Missouri River Country
Prairie needs protection along
the Hi-Line by Greg Munther and Bob Ream
"As Montana backcountry hunters, retired Montana land managers and
biologists, we see importance in ensuring access to our public land
for a wide variety of recreation activities and in long-term protection
of our Montana way of life by conserving the best of our prairie
lands for future generations.
The fact our prairies are among the most vulnerable in our state
adds urgency for the BLM to get this right. To be clear, we are
not talking about designating this land under the Wilderness Act,
which only Congress can do, or even prohibiting any of the current
uses on these lands. We need to simply maintain the status quo and
manage our public lands to protect backcountry recreational opportunities
across Montanaís Hi-Line prairie for future generations to enjoy."
Lands With Wilderness Characteristics
Ask the BLM to implement the LWC management plan in Alternative
B in their final Hi-Line RMP; email BLMís at: BLM_MT_HiLine_RMP@blm.gov
Belfry landowners file
legal challenge to Commissionersí rejection of Silvertip Zone
"Red Lodge, MT Ė Today, seven landowners filed a legal challenge
in state district court to the Carbon County Commissionís rejection
of their petition for land use regulations to protect their private
properties from the harmful effects of oil and gas drilling...
Although some oil and gas development has occurred in Carbon County
for decades, the Silvertip landowners were pressed to take action
in October 2013, when Energy Corporation of America (ECA) CEO John
Mork announced plans to hydraulically fracture 50 wells along the
Beartooth Front ó an area that includes Carbon and Stillwater counties
in Montana and forms the northeastern flank of the greater Yellowstone
ecosystem. Mork boasted that ECA hoped to bring 'a little bit of
the Bakken' to the Beartooths."
Vagneur: Weíll take some
"Iím a Colorado cattleman by birth, cows and horses my legacy over
three generations before me,... We run around 400 head of mother
cows on government permits in the summer, and about half of them
are my responsibility: packing salt, checking grass and water holes,
moving them around to more advantageous spots as the warm weather
progresses into fall. And one of my hopes is to get the cows to
some good grass before the elk get there first and leave slim pickings.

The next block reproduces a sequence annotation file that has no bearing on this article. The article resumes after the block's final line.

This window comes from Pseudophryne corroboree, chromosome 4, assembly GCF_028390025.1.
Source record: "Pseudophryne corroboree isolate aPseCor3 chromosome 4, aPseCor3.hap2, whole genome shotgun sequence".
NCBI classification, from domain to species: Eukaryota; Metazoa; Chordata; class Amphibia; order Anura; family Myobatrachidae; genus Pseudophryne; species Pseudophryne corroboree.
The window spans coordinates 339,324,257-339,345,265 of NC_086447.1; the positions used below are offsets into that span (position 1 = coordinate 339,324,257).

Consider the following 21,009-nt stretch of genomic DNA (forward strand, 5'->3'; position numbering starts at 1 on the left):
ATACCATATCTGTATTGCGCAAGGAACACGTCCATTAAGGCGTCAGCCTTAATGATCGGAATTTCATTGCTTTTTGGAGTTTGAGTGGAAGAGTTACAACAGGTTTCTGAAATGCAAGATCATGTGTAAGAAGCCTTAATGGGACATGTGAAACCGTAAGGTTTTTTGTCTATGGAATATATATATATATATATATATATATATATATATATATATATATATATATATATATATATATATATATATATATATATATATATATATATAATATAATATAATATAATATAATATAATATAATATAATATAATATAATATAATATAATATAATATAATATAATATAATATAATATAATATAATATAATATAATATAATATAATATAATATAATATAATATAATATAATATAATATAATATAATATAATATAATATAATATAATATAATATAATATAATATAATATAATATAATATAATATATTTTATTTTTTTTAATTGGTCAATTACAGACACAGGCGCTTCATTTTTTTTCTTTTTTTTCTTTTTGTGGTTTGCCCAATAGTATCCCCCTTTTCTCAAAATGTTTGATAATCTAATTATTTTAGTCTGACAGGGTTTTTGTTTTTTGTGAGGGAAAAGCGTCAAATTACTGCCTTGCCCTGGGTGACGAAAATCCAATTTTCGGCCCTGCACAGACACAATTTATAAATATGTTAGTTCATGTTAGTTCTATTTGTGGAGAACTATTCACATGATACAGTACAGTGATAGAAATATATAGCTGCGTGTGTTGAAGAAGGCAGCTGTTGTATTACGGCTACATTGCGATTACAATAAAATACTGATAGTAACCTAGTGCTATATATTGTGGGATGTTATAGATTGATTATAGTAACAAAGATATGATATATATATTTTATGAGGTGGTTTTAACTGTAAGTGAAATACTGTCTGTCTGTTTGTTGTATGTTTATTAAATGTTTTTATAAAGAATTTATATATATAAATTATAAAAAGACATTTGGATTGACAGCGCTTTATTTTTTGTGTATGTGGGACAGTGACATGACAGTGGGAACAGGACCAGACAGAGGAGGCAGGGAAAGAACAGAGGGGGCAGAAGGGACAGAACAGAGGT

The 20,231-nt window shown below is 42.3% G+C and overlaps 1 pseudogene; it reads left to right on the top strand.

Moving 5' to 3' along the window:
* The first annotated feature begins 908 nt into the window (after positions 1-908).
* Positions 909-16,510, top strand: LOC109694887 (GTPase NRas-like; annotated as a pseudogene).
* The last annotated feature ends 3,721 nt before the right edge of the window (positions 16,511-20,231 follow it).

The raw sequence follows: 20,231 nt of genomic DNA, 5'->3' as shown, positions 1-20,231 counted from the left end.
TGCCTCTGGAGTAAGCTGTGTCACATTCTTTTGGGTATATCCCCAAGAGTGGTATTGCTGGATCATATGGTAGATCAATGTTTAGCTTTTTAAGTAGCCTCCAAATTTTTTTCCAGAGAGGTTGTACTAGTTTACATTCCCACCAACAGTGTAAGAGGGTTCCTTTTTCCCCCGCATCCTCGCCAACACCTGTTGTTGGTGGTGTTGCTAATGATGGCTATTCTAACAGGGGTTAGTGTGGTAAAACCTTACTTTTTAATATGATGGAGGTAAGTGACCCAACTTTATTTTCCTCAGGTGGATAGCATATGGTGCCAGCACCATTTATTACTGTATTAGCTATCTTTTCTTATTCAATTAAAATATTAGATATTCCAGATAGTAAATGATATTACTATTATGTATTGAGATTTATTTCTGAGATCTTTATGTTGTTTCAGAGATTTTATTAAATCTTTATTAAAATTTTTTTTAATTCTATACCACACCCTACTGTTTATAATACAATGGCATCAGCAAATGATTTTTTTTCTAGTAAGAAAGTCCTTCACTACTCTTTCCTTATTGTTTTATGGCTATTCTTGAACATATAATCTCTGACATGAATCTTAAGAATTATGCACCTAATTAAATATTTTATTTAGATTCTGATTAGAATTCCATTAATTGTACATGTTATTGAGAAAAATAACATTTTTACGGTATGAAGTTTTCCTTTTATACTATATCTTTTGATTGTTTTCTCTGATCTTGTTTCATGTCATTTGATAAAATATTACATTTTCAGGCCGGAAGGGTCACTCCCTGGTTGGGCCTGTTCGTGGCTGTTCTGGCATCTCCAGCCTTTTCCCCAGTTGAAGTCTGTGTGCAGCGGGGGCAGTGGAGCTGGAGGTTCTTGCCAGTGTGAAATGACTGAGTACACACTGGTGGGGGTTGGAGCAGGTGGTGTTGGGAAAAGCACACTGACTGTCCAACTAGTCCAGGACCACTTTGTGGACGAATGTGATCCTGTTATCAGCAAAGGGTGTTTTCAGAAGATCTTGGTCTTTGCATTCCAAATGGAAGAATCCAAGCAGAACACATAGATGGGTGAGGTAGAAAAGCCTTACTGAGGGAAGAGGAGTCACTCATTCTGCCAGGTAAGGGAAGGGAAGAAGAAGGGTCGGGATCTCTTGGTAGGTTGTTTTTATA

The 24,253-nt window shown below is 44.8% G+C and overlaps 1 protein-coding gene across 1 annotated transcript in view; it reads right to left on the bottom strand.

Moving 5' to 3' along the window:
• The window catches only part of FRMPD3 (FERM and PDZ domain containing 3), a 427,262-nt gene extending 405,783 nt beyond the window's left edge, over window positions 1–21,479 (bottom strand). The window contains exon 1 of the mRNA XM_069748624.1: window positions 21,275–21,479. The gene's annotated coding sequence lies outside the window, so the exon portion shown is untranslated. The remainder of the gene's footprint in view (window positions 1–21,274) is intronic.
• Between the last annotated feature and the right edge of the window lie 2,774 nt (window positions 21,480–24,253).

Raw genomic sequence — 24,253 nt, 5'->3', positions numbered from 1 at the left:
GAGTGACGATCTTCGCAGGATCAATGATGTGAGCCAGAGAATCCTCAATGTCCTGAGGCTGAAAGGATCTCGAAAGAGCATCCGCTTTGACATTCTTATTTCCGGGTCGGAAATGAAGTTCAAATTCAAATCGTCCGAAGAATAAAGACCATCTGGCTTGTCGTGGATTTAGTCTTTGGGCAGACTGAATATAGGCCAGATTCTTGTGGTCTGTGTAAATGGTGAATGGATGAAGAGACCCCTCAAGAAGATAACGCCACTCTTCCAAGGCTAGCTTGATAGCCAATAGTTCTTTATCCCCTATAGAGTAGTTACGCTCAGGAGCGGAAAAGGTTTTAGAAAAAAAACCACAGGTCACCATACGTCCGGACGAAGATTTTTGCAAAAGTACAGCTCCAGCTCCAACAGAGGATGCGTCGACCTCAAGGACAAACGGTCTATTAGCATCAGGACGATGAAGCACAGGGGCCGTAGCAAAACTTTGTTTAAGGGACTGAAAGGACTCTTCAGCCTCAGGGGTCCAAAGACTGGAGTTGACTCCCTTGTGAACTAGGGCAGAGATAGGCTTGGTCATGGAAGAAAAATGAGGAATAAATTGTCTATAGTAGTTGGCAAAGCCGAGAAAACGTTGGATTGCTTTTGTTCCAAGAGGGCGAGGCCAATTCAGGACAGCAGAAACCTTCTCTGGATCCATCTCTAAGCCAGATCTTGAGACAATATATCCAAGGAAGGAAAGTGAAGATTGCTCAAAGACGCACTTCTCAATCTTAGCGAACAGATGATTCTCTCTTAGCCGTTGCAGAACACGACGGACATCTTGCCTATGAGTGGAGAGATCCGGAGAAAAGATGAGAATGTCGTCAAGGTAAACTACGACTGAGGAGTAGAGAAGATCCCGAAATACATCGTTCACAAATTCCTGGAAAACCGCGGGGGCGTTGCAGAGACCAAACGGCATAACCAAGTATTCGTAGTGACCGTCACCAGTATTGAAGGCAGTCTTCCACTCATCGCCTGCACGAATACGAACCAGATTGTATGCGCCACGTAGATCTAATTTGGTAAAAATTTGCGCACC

Donít get me wrong; we share the range with the elk, and weíre happy
to, mostly because we donít run that many cattle, but sometimes,
itís disheartening to be shagging cattle up the trail and suddenly
discover weíre moving a large herd of elk just ahead of us. Itís
times like those I wonder why many cattle ranchers in Montana, Wyoming
and Idaho are so against wolves and their reintroduction into the
Utah is lone cowboy trying
to wrangle public lands
"Montana conservation groups are staging a rally Monday in Helena
protesting what they call Fielder's plan to 'seize' public lands.
They also are submitting a petition to Democratic Gov. Steve Bullock,
a vocal land-transfer skeptic who is scheduled to address the rally.
'We won't tolerate being evicted from the places that sustain our
outdoor way of life,' said television host Randy Newberg. 'This
is about protecting our outdoor heritage, what makes us who we are
as Montanans.' "
"The Antiquities Act is not the problem; congressional inaction
is the problem... Congress expressly gave legal authority to the
president to act decisively to protect our public lands and the
objects of national significance they contain. Places like Cedar
Mesa in southern Utah are internationally recognized treasures,
filled with 'antiquities.' Yet Congress has done little recently
to protect such important national assets...
However, if that legislative process yet again fails to deliver
tangible results, it will be another strong argument for why the
Antiquities Act is an important balance against congressional inaction."
Nation's Largest Solar Farm
on Public Lands Now Online
" 'Solar projects like
Desert Sunlight are helping to create American jobs, develop domestic
renewable energy and cut carbon pollution,' said Secretary Jewell.
'I applaud the project proponents for their vision and entrepreneurial
spirit to build this solar project and commend Governor Brown for
implementing policies that take action on climate change and help
move our nation toward a renewable energy future.'...
Nationwide, BLM has approved 52 utility-scale renewable energy projects,
including 29 solar projects, with a total capacity of more than
14,000 megawatts. If built as planned, these projects will provide
more than 21,000 jobs and power about 4.8 million homes, according
Did the GOP Just Give Away
$130 Billion of Public Property?
"In December, two Republican senators, John McCain and Jeff
Flake, pushed Congress and the President into giving away what could
amount to over $130 billion in public property. That's enough to
provide every single unemployed American a minimum-wage job for
an entire year. That's enough to pay for a year of tuition at a
public institution for every college student in the US.
And yet the GOP big-shots call themselves 'fiscal conservatives'!
'Fiscal conservatives,' my you-know-what.
I'm talking about the huge giveaway to the mining companies Rio
Tinto and BHP Billiton in the Defense Authorization Act. It was
splayed across 10 pages of the bill, pages 441 to 450 (out of 697)."
Jack has written a number of times, sharing his
wisdom and experience battling the privatizing of our public lands.
Rather than just a short comment, I am linking to his recent LE
- State legislators clueless on federal
public land laws - Jack Jones, Butte, Montana